After taking the morning getting a few things done in Stellenbosch, Dan and I made our way back to Kayamandi. Today would be the day I’d be making dinner for everyone and I was anxious to get home and start the preparations. It was a bit cloudy and there was some rain in the morning but we were both hopeful that the rain would hold off for our festivities.
By 3:00 Riri and Ski were over. This was right on time for them. Not only had they come over to help with the food prep but they were also by to play the roles as my personal barbers. Since August 14th I’ve been letting my beard grow out. There was a slight incident with a crazed Stellenbosch hairdresser who misunderstood my pleas of, “Don’t touch the beard!”, as an opening to trim away, but even with the minor cut back, my beard has grown to it’s warm cozy lengths. As a promise to Mieke and Hanneke I’d be shaving it all off before departing. With that being said, I also promised Ski and Mawande that they could be the ones to shave it off. The new plan was that I’d let Ski shave whatever he’d like, I’d wear the design for a day, and then let Mawande shave the rest off.
As you can imagine, you kind of grow attached to a beard of 3 months. Besides the literal aspect of it, it becomes who you are. When I look into the mirror I’ve grown used to seeing Chris with a beard just as much as you have. Seeing baby-face Chris is like looking at a stranger. Also, as brought to my attention a bit later on in the day, the beard is a great defense mechanism. If we are basing it on sheer facial hair, a bearded man is more intimidating than a beardless man, and when walking these streets I’ve always had my beard. I’m always down with change though, and certainly always open to crazy facial hair so I put my look into the hands of Ski and told him he could do whatever he’d like.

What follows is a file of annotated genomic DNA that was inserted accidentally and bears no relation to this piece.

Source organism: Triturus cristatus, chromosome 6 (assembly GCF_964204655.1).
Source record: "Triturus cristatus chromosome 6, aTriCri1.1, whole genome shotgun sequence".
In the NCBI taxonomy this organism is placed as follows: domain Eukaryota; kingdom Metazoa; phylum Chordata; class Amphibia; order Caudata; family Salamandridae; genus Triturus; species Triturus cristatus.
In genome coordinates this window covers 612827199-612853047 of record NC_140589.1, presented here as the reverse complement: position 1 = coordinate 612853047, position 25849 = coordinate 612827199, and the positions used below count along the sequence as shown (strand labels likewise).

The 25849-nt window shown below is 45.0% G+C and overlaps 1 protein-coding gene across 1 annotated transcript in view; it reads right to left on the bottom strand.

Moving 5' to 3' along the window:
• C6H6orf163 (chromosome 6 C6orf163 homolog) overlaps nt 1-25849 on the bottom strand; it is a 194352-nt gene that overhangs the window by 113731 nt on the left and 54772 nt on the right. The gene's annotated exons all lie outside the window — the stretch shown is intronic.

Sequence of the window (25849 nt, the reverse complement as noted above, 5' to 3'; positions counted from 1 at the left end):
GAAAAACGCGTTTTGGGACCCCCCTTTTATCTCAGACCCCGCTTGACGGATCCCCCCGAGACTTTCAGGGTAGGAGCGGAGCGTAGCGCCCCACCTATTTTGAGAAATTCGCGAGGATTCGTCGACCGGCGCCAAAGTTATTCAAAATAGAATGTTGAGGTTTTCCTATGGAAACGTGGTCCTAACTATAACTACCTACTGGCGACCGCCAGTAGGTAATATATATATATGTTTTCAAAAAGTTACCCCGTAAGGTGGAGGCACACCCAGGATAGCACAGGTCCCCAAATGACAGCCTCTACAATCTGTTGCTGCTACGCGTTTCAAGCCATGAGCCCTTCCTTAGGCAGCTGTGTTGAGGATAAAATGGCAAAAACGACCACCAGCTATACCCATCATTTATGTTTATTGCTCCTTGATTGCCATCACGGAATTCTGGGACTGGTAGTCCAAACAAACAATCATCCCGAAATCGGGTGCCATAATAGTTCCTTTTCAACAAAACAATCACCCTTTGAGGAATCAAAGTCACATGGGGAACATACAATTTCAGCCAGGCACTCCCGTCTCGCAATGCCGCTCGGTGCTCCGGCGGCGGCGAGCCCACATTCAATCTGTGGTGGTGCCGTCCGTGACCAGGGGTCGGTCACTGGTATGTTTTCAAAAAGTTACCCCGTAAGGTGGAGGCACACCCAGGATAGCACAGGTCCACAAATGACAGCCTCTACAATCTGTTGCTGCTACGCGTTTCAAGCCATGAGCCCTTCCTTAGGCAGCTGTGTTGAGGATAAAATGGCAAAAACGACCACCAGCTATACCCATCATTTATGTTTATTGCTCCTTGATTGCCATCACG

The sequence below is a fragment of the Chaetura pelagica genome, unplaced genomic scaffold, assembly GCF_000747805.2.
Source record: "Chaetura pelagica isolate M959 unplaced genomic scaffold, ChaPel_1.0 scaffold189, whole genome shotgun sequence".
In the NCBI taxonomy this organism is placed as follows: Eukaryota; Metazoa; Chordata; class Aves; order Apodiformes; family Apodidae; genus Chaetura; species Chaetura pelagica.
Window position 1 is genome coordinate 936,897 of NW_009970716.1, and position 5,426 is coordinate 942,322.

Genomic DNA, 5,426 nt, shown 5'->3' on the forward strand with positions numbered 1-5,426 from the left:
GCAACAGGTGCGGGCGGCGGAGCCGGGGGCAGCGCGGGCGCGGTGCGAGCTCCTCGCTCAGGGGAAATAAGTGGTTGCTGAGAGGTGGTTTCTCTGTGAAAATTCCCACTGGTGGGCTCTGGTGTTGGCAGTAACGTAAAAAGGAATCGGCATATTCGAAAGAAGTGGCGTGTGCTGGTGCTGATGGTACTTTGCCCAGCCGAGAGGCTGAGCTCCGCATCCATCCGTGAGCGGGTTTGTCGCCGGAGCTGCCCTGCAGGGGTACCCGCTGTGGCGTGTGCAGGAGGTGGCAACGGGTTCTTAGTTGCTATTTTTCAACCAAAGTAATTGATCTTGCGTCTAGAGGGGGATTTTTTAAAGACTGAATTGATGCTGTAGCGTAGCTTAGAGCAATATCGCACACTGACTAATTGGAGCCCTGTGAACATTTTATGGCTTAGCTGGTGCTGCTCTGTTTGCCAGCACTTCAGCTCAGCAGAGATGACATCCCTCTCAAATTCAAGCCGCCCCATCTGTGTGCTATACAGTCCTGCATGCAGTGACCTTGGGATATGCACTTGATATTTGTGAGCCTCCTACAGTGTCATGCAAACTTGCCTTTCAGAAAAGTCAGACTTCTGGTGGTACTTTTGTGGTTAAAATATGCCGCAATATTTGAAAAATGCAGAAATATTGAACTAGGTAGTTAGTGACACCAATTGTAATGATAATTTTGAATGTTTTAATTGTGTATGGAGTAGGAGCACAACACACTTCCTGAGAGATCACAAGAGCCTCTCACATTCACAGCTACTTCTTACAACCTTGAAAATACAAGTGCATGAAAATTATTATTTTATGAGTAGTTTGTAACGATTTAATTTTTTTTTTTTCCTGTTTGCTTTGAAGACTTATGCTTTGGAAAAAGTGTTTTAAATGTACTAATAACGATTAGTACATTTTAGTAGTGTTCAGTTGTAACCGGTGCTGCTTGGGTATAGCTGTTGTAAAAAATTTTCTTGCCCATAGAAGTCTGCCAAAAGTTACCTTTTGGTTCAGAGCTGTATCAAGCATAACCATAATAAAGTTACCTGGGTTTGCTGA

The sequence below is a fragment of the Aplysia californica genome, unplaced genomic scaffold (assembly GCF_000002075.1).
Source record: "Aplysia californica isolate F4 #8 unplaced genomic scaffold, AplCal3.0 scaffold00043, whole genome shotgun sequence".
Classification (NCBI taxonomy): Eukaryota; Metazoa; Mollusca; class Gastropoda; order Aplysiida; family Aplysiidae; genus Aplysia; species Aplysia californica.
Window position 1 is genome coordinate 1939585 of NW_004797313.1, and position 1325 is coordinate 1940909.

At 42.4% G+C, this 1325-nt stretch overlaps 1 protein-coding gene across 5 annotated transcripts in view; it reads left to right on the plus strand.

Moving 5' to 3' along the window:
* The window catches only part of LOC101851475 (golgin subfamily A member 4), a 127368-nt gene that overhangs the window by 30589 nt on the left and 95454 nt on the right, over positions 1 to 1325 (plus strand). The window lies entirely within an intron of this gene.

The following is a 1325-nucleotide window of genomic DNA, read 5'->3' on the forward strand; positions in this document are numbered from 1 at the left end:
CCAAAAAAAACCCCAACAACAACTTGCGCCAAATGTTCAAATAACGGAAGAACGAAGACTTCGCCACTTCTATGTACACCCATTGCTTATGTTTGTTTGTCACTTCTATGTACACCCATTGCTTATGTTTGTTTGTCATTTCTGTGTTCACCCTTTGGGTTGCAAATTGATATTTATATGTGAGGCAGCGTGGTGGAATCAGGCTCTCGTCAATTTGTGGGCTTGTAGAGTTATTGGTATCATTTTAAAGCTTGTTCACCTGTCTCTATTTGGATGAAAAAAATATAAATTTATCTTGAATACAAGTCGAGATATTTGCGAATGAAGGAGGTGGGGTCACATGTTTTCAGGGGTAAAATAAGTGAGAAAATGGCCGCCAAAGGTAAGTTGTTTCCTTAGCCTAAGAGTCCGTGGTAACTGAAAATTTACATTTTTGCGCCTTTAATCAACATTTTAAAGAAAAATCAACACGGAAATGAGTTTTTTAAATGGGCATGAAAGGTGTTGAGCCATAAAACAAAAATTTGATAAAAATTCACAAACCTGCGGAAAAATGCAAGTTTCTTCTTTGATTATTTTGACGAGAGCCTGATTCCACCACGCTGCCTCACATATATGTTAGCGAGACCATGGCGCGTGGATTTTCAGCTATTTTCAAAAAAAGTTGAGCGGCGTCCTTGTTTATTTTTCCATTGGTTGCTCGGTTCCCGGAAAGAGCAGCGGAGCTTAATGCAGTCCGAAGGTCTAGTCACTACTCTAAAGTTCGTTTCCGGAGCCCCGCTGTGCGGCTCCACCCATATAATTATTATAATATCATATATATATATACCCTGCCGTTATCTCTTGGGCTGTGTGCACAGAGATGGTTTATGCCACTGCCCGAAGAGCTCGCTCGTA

I’m not sure what Ski’s experience is with shaving facial hair, but I’m positive he’s never gave a white person a haircut. And yes, there is a difference. I had Riri arming the camera to capture this magical moment and stationed myself near a mirror so I could watch this debearding. Ski went right to work and was on a mission. I can’t say for sure, but I think he was going for a look similar to a WWE wrestler. There were a lot of laughs throughout the cut, and hair was flying everywhere. With no bib I was left to walking outside and shaking like a dog to get all the excess hair off. When all was said and done I thought Ski did a great job. Some slight symmetrical issues but overall it was a solid styling.
The next thing on our agenda was getting everything sorted out for our major dinner plans. The three of us walked over to Mama Zulus kitchen and began pulling out all the ingredients. I had 24 chicken breasts, 12 assorted peppers, 3 bags of lettuce, jalapenos, a bag of tomatoes, 3 cheese triangles, and a few onions. Our first task was to chop everything thing up. After teaching them the basics of how to clean and cut the peppers they went to work on completing the job. Meanwhile I started dicing up the chicken.